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Snow Leopard survival boosted by solar power

Using solar-powered electronic deterrent devices, provided by Predator Guard and the Snow Leopard Conservancy, traditional herder families, located in the mountains of central Mongolia, are saving their livestock while simultaneously saving snow leopards.

Only 4,500 to 7,500 snow leopards remain in the wild of central Asia. Living in the remote, rugged mountains, these endangered animals continue to be threatened by the humans sharing their land. Conflicts with traditional livestock herders have escalated sharply in recent years, resulting in retaliatory killings of snow leopards. From the Himalayas north to Siberia, sheep and goat herders are especially angered by the carnage that occurs when a snow leopard enters a corral and kills up to 30 or more of the confined animals.

Last year, the Tsendhorol family lost thirty sheep and goats to predators, which translates to an economic loss of about $1,000 where the annual average income is less than $4,000 per family. This year, they were able to efficiently and harmlessly deter snow leopards from their livestock corrals using Predator Guard deterrent devices, thus losing no animals to snow leopard predation.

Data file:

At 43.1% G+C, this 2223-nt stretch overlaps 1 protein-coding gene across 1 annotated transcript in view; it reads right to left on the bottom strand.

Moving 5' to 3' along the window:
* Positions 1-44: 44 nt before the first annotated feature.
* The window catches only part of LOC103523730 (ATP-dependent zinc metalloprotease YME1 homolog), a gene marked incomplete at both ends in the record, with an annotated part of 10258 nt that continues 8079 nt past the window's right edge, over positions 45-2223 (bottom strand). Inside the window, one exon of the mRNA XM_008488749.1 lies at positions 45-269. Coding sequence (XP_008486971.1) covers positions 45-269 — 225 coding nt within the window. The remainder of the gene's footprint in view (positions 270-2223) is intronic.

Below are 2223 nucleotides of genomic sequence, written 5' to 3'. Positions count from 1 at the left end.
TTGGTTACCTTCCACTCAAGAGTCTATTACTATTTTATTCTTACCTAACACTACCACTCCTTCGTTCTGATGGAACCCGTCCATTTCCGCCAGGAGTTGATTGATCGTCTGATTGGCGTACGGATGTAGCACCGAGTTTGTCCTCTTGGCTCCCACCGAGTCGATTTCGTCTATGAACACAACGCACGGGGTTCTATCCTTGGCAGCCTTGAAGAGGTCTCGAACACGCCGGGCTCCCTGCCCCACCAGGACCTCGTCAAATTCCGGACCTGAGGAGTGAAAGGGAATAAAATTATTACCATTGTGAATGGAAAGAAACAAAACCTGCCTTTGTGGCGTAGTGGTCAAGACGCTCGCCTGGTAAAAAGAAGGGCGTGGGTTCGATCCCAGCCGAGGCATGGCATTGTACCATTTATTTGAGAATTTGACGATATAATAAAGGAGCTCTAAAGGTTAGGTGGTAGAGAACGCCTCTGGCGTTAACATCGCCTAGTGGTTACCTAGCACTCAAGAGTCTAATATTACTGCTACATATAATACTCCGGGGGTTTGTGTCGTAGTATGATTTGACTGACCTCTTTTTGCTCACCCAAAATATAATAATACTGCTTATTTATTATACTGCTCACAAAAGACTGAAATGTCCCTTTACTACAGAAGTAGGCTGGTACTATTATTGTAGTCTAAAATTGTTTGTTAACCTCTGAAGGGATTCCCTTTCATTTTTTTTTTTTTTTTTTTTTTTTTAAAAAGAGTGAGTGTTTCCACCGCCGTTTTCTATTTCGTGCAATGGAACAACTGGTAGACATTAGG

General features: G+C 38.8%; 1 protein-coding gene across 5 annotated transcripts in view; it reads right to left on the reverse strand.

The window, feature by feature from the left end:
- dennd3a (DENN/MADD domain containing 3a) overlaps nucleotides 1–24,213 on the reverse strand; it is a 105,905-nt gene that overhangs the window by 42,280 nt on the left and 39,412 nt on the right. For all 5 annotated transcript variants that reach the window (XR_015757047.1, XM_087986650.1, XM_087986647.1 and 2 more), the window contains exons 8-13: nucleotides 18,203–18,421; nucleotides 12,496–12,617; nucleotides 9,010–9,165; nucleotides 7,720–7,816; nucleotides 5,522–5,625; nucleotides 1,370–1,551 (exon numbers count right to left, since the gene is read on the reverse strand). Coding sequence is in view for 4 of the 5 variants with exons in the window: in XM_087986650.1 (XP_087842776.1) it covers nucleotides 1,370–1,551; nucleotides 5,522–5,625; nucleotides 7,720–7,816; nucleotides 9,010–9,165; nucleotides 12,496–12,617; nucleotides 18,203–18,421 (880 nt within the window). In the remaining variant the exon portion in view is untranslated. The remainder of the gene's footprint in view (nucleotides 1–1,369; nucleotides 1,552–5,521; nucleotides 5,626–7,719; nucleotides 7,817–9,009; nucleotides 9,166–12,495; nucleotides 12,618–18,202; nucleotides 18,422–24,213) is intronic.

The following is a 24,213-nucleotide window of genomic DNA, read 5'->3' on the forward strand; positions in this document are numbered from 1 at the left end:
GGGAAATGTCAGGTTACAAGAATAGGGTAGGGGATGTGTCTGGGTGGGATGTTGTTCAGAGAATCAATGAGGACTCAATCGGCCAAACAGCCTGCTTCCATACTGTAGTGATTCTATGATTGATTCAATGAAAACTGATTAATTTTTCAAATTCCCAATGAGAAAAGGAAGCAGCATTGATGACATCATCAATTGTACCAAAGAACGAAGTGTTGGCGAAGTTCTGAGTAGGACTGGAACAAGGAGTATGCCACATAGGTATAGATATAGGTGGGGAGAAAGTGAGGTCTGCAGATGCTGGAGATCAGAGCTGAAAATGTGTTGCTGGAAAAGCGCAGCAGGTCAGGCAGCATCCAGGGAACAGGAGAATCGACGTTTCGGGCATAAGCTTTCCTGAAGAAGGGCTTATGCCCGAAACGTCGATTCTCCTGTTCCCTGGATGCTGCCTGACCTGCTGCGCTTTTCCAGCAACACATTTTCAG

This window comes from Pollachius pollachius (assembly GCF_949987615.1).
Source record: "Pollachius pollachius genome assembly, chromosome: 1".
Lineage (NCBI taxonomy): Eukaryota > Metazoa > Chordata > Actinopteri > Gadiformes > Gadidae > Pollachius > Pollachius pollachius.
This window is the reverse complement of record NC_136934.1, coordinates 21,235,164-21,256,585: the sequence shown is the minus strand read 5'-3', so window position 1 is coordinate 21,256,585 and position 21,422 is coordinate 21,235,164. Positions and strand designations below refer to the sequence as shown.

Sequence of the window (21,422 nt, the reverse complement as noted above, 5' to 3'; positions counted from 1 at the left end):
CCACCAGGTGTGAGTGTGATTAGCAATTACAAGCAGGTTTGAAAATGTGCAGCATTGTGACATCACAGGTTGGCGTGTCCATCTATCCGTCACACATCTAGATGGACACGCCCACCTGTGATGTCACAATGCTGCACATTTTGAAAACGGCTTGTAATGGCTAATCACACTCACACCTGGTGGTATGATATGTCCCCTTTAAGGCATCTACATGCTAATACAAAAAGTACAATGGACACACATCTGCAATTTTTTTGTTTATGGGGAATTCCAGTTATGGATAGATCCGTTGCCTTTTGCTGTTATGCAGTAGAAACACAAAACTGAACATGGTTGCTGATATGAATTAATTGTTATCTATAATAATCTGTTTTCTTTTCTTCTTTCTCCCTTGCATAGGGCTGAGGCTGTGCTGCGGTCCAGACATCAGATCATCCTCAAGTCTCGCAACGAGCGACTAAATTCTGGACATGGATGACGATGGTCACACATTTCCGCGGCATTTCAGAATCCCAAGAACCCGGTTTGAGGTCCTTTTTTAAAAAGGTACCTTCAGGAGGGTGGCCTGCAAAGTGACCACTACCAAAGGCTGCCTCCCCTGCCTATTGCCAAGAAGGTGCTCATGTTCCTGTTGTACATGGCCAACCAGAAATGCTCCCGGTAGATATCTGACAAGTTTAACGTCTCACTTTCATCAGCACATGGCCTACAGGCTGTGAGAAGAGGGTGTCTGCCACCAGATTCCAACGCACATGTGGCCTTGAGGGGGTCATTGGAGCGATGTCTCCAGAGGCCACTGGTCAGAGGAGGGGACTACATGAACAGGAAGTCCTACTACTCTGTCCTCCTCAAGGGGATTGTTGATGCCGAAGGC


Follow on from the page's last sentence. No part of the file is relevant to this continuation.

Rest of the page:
Predator Guard deterrent devices are solar-powered, maintenance-free units designed to self charge and auto-switch on at dusk and off at dawn. At night, the deterrent devices emit a constant flash of high-intensity red LED lights, which appear as the eyes of another predator in the darkness. Wild animals are thrown off guard and quickly vacate the area.

By being exposed to electronic deterrent devices snow leopards are learning to avoid certain areas. Meanwhile, herders no longer need to actively guard their livestock at night. Instead, they are able to sleep soundly at home with their families, knowing their main source of income—the cashmere wool produced by their goats—is safe.


Picture credit: © Hgrose | - Snow Leopard Photo

Snow Leopard Conservancy | Asia | Conservation

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